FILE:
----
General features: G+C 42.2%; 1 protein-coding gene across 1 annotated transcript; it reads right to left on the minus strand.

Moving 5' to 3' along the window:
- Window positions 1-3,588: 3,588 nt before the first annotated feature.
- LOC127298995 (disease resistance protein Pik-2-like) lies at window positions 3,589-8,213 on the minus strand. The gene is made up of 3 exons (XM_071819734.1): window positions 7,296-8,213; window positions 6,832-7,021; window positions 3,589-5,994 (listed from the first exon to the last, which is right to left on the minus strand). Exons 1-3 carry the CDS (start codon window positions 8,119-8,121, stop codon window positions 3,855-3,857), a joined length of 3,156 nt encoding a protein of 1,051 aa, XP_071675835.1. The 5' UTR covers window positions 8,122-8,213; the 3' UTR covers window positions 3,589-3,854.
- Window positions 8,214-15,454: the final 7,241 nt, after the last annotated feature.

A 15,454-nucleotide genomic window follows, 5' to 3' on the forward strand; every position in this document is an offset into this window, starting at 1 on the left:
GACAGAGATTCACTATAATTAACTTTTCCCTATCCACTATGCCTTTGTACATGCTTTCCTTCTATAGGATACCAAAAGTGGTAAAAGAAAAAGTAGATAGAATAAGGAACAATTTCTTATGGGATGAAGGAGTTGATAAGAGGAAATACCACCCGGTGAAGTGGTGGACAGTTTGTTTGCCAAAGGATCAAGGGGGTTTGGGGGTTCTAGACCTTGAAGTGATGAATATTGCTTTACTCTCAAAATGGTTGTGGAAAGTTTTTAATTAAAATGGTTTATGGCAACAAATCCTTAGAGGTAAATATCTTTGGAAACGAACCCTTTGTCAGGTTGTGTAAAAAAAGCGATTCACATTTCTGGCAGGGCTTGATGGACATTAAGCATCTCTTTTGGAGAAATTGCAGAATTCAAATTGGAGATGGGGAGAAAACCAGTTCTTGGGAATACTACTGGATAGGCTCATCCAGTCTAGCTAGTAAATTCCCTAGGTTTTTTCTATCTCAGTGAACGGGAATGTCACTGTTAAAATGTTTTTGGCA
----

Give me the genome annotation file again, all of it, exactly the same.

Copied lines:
General features: G+C 42.2%; 1 protein-coding gene across 1 annotated transcript; it reads right to left on the minus strand.

Moving 5' to 3' along the window:
- Window positions 1-3,588: 3,588 nt before the first annotated feature.
- LOC127298995 (disease resistance protein Pik-2-like) lies at window positions 3,589-8,213 on the minus strand. The gene is made up of 3 exons (XM_071819734.1): window positions 7,296-8,213; window positions 6,832-7,021; window positions 3,589-5,994 (listed from the first exon to the last, which is right to left on the minus strand). Exons 1-3 carry the CDS (start codon window positions 8,119-8,121, stop codon window positions 3,855-3,857), a joined length of 3,156 nt encoding a protein of 1,051 aa, XP_071675835.1. The 5' UTR covers window positions 8,122-8,213; the 3' UTR covers window positions 3,589-3,854.
- Window positions 8,214-15,454: the final 7,241 nt, after the last annotated feature.

A 15,454-nucleotide genomic window follows, 5' to 3' on the forward strand; every position in this document is an offset into this window, starting at 1 on the left:
GACAGAGATTCACTATAATTAACTTTTCCCTATCCACTATGCCTTTGTACATGCTTTCCTTCTATAGGATACCAAAAGTGGTAAAAGAAAAAGTAGATAGAATAAGGAACAATTTCTTATGGGATGAAGGAGTTGATAAGAGGAAATACCACCCGGTGAAGTGGTGGACAGTTTGTTTGCCAAAGGATCAAGGGGGTTTGGGGGTTCTAGACCTTGAAGTGATGAATATTGCTTTACTCTCAAAATGGTTGTGGAAAGTTTTTAATTAAAATGGTTTATGGCAACAAATCCTTAGAGGTAAATATCTTTGGAAACGAACCCTTTGTCAGGTTGTGTAAAAAAAGCGATTCACATTTCTGGCAGGGCTTGATGGACATTAAGCATCTCTTTTGGAGAAATTGCAGAATTCAAATTGGAGATGGGGAGAAAACCAGTTCTTGGGAATACTACTGGATAGGCTCATCCAGTCTAGCTAGTAAATTCCCTAGGTTTTTTCTATCTCAGTGAACGGGAATGTCACTGTTAAAATGTTTTTGGCA